Rizana Nafeek was born on February 4, 1988. The individuals who recruited her for employment in your country altered her date of birth to February 2, 1982, and obtained a passport for her to travel to Saudi Arabia. At the time of her employment in your household, she was therefore still a teenager without any experience of looking after a baby. My understanding is that her inexperience resulted in the accidental death of your child and that this was not an intentional act to harm your family.

I am therefore writing this letter to appeal to your compassion to pardon and forgive the teenage girl Rizana Nafeek who is now facing a death sentence. It is to your compassion and understanding that I appeal in the hope that you will find it in your heart to forgive this unfortunate girl.

Yours sincerely,


Thank you.

Urgent Appeals Programme
Asian Human Rights Commission (ua@ahrchk.org)

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Extended Introduction: Urgent Appeals, theory and practice

A need for dialogue

Many people across Asia are frustrated by the widespread lack of respect for human rights in their countries.  Some may be unhappy about the limitations on the freedom of expression or restrictions on privacy, while some are affected by police brutality and military killings.  Many others are frustrated with the absence of rights on labour issues, the environment, gender and the like. 

Yet the expression of this frustration tends to stay firmly in the private sphere.  People complain among friends and family and within their social circles, but often on a low profile basis. This kind of public discourse is not usually an effective measure of the situation in a country because it is so hard to monitor.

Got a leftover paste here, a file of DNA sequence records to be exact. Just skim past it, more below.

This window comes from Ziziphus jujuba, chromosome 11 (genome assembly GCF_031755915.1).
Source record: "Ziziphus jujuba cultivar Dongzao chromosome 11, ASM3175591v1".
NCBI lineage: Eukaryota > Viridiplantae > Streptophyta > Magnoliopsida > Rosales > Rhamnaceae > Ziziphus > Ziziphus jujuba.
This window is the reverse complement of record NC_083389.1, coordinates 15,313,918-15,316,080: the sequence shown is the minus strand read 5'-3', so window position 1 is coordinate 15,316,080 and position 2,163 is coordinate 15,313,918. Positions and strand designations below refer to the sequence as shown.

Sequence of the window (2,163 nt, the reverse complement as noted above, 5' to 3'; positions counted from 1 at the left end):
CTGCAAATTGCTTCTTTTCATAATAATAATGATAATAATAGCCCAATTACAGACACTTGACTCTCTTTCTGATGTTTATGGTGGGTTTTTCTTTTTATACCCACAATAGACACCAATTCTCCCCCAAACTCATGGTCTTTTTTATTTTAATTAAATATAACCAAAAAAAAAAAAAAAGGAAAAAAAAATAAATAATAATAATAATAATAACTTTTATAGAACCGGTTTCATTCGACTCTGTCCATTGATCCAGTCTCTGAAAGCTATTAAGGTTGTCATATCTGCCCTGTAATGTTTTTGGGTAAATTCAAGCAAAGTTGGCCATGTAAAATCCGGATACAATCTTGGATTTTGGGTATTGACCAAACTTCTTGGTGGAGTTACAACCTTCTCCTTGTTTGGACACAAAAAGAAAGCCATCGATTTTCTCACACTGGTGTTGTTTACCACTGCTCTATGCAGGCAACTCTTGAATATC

Though the media may cover the issues in a broad manner they rarely broadcast the private fears and anxieties of the average person.  And along with censorship – a common blight in Asia – there is also often a conscious attempt in the media to reflect a positive or at least sober mood at home, where expressions of domestic malcontent are discouraged as unfashionably unpatriotic. Talking about issues like torture is rarely encouraged in the public realm.

There may also be unwritten, possibly unconscious social taboos that stop the public reflection of private grievances.  Where authoritarian control is tight, sophisticated strategies are put into play by equally sophisticated media practices to keep complaints out of the public space, sometimes very subtly.  In other places an inner consensus is influenced by the privileged section of a society, which can control social expression of those less fortunate.  Moral and ethical qualms can also be an obstacle.

In this way, causes for complaint go unaddressed, un-discussed and unresolved and oppression in its many forms, self perpetuates.  For any action to arise out of private frustration, people need ways to get these issues into the public sphere.

Changing society